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Women Work to Make Dry Land Into Sustainable Farms

Africa's Sahel area is dry and farming there is difficult. But in Burkina Faso, women could be important in improving agriculture. The United Nations Children's Fund, or UNICEF, and its partners are working to support food production in the West African country.

In northern Burkina Faso, farmers till rocky land. Severe droughts are common and floods are taking place more often. Millions of people in Africa's Sahel area are at risk of food insecurity.

The United Nations' Food and Agriculture Organization says that includes 2.8 million people from Burkina Faso.High food prices, poverty and displacement have been the result of drought throughout the area. Also, conflict in Mali by Muslim extremists has caused an estimated 65,000 Malian refugees into enter Burkina Faso.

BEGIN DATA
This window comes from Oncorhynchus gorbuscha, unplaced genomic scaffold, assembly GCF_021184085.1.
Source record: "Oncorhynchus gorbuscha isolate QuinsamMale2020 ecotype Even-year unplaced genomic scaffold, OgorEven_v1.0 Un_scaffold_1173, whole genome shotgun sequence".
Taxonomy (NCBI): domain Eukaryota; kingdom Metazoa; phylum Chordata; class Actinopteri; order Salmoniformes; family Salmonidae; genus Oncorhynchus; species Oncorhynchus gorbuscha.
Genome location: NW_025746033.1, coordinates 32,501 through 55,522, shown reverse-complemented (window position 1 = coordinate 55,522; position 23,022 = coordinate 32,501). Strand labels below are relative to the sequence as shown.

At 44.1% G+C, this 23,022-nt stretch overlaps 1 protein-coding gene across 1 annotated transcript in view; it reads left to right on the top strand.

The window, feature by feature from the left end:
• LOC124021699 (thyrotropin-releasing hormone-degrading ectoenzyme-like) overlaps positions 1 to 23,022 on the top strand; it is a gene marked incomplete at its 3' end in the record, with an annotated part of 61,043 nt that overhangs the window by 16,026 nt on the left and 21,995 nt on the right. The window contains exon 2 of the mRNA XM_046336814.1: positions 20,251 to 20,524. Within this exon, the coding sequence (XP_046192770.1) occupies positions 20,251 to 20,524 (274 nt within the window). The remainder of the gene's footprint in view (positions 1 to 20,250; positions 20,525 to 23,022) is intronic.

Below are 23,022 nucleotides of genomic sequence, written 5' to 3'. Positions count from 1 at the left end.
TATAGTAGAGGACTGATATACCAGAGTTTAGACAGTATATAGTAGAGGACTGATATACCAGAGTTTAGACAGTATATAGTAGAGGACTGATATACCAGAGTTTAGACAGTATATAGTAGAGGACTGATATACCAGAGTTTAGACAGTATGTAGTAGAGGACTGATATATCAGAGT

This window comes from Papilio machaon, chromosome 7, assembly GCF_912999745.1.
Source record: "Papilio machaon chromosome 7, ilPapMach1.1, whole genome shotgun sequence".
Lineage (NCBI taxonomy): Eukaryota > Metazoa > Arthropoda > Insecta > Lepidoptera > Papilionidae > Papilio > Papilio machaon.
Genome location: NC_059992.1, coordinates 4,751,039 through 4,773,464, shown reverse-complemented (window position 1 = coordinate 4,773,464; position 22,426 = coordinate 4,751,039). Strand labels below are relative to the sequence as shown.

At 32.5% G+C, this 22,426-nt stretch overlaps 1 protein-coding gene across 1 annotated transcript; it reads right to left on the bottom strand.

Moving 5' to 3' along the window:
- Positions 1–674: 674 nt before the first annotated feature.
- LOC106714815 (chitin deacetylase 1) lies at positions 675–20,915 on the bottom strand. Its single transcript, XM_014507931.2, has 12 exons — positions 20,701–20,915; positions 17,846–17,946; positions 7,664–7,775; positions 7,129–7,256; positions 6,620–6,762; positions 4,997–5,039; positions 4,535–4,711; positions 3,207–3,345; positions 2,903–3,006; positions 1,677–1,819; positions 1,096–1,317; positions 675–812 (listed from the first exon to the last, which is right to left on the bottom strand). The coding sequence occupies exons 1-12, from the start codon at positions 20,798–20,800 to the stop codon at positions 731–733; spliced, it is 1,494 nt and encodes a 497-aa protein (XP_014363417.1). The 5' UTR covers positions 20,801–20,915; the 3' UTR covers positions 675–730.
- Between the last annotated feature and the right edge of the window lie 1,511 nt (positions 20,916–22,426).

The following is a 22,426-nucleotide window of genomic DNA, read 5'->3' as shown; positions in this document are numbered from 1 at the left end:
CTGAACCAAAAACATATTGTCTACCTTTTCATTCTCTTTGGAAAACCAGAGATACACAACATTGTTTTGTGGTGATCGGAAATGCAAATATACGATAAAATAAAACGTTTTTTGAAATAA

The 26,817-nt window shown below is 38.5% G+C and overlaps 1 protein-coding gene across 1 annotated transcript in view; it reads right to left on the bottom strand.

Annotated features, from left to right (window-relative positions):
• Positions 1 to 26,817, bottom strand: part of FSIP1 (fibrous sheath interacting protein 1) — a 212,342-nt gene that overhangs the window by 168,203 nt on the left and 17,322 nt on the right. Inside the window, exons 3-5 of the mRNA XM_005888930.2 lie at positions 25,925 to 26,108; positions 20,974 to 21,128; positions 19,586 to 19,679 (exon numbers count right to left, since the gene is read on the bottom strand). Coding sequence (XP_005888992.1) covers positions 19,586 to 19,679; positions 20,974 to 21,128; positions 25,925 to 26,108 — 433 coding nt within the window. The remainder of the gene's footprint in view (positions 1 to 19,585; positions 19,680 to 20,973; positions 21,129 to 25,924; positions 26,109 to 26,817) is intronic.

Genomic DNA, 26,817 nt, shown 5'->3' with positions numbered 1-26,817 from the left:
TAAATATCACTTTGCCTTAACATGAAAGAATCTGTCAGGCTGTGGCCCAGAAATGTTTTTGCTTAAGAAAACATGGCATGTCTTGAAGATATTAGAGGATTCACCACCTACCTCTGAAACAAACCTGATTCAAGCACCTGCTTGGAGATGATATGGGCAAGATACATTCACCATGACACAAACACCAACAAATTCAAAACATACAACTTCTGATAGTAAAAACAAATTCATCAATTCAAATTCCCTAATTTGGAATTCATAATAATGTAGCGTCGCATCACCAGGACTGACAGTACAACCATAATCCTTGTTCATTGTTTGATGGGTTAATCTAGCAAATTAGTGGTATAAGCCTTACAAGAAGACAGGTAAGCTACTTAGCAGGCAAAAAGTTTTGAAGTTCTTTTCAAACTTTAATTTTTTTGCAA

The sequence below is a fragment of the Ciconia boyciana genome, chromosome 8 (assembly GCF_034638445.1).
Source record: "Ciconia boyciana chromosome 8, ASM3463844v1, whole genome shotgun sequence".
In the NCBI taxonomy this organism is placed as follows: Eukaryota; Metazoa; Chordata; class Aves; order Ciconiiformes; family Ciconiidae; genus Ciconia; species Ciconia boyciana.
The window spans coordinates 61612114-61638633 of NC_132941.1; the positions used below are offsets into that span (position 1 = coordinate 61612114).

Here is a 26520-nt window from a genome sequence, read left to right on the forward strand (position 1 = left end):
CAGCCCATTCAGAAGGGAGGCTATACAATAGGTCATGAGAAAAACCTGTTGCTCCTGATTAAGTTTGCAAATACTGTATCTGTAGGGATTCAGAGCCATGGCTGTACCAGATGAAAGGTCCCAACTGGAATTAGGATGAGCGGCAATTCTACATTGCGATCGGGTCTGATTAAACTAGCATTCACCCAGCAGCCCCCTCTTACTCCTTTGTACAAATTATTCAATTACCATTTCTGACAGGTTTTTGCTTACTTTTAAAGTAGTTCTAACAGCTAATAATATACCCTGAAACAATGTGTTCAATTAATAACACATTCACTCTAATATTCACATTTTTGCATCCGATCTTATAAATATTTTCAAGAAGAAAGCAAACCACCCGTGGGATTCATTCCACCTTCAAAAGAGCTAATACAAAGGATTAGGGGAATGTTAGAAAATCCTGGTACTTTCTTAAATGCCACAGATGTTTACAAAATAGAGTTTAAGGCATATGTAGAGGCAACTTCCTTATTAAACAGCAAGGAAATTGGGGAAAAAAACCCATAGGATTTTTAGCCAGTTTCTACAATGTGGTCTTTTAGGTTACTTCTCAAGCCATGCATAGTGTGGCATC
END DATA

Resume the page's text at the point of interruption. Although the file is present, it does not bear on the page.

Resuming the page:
A new project run by UNICEF and its partners aims to help communities improve on nutrition and food security. A group of women in northern Burkina Faso are now working towards turning dry land into sustainable vegetable and fruit farms. What they do not use for food, they can sell providing much needed income. The women are trained in farming methods and given money to build wells. They are also taught to farm in ways that conserve water. Through crop selection and rotation, their fields remain productive all year round.

The project is expected to last four years, and reach almost 1,500 villages across Burkina Faso, which has little infrastructure or industry. Many of the women farmers are taught about the nutritional value of the produce they sell. And they are then encouraged to share this information with their customers.

For VOA Learning English, I'm Carolyn Presutti.